That connived with the chisel, as if the grain
Remembered what the mallet tapped to know.

That ties in well with the landscape all about me, which has memories of many millennia stored within its rocks, ancient tracks, stone-hedged fields and sand dunes.

I love its blooms like saucers brimmed with meal,
Its berries a swart caviar of shot,
A buoyant spawn, a light bruised out of purple 

Might that change the way you look upon the elderflower forever, or might it just be, depending on your mood, overwritten and overblown?

The tamarisk was planted long ago, when houses were cottages, and the land was ploughed, and the season was the farmer’s all year round, and not just the holiday-maker’s summer months. The wind scurries the fronds, a Cornish blue beyond and above, but they’re so fine that their susurrations lose out to the ash tree, which with the freshness of youth is a sounding-board for the breeze.

The tamarisk branches move uneasily, they creak, and the ash sways. The ash is all deep shade, the tamarisk a light touch of sun. A gull squawks, and when the wind falls low, there’s the distant sound of a combine harvester, for fields still do run away inland, when you climb beyond the pitched roofs and white facades of the holiday homes.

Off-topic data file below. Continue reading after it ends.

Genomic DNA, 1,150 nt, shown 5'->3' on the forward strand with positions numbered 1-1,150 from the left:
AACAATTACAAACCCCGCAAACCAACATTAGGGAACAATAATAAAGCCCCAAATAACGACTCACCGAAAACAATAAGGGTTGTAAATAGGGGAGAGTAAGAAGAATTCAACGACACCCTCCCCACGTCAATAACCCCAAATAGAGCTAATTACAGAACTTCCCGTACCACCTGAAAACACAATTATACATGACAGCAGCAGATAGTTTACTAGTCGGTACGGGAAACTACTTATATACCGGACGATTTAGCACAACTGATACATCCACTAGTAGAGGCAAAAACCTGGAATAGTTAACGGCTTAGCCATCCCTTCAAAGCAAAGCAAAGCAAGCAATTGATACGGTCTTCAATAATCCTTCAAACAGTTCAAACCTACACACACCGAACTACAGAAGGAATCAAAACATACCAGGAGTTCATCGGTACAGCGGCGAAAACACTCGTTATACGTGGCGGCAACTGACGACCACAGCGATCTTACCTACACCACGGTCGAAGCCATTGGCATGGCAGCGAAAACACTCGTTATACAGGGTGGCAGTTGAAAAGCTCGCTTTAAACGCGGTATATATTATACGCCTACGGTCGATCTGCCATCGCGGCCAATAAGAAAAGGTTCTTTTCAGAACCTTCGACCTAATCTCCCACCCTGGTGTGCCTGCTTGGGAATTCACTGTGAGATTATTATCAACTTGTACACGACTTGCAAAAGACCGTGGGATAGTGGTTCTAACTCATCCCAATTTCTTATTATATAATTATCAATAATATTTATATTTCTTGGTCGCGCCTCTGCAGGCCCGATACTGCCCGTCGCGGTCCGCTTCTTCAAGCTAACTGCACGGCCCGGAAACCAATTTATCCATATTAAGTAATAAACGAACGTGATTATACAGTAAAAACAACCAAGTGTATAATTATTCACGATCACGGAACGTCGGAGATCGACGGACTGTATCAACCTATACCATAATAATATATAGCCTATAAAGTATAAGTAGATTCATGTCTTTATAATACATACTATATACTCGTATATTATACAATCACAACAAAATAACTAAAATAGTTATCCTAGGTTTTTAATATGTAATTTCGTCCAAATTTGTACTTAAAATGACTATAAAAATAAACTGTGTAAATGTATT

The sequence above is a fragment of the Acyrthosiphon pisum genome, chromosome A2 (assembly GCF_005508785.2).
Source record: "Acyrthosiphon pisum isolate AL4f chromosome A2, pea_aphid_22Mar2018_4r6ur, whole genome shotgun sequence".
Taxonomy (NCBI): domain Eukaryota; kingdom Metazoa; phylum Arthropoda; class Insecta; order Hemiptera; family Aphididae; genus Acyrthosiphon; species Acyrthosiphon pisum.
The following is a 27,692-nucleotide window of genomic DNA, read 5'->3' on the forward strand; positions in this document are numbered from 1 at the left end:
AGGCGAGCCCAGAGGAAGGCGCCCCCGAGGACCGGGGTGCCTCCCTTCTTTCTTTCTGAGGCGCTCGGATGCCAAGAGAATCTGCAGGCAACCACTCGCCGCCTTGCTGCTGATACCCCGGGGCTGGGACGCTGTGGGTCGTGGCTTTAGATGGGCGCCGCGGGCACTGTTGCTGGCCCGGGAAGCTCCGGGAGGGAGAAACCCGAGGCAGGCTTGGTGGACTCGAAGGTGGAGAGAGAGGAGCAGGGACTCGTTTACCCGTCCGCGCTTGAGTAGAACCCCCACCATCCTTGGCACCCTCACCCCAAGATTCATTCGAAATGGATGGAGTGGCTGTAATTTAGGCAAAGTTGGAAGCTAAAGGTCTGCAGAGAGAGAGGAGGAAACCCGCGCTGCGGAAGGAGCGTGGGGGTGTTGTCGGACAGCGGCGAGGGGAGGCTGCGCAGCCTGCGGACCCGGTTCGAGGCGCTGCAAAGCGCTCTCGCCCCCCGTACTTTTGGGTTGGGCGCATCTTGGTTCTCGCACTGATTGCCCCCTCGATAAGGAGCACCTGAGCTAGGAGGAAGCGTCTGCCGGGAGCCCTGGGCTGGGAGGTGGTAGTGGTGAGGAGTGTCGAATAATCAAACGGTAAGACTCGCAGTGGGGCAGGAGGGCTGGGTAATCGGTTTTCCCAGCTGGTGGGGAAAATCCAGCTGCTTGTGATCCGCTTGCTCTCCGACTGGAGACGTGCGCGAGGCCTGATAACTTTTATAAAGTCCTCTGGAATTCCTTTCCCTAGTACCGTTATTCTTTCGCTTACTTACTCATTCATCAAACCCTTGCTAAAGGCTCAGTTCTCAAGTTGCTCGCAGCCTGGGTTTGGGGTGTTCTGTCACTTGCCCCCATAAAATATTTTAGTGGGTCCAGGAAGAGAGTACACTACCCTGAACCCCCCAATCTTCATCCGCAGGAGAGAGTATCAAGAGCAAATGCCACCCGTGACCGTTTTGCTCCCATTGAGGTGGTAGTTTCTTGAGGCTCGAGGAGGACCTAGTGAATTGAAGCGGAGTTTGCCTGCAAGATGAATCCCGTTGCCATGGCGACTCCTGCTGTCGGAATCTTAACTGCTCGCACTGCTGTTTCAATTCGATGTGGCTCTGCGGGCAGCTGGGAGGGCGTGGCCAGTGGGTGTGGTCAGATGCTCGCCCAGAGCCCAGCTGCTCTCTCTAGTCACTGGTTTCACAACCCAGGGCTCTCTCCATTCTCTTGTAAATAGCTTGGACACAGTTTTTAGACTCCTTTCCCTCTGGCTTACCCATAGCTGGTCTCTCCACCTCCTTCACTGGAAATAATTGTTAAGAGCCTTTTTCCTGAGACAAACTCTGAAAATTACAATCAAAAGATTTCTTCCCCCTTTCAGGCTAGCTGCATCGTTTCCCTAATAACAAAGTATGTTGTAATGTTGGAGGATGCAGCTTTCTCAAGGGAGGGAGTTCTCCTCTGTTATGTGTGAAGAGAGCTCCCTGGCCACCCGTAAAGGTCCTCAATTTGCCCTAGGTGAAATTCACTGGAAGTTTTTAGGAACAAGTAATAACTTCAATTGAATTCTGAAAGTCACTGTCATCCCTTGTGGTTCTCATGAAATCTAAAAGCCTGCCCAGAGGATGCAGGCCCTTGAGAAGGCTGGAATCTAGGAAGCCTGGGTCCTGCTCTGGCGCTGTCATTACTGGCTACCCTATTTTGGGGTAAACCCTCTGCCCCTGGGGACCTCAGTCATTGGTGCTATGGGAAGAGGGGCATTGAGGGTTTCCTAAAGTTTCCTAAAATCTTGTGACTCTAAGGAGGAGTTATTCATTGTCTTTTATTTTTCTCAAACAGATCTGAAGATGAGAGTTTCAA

Keeping sane amid the chaos

How (if you’re me!) to keep measured and sane amid the chaos.

For starters, two reminders from a Buddhist meditation handbook:

‘…one shouldn’t have a great deal of desire… one must be content, which means whatever one has is fine and right.’ ‘Whatever one has is fine and right.’ (My italics.)

‘The place where we stay should be free from a lot of activity and a large number of people… (we should reduce) our involvement in too many activities.’  Now there’s a challenge.

Then there’s something I’ve loved since childhood – watching cricket. I enjoyed England’s decisive and exuberant victory over Pakistan in the second test match that ended yesterday. Always good to head out to Lords or the Oval, or stand on the boundary at Cranham cricket club … (A friend reminds me of the joke – ‘God gave cricket to the English so that they should have some sort of idea of eternity ‘ – that was certainly true of the first test match. I was there.)

And moving out beyond the cricket field – out further into the wild, and the wilderness, into the countryside, to the coast, to the mountains:

(‘What would the world be, once bereft /Of wet and of wildness? Let them be left…’)

walk (or run) in the meadows and beech woods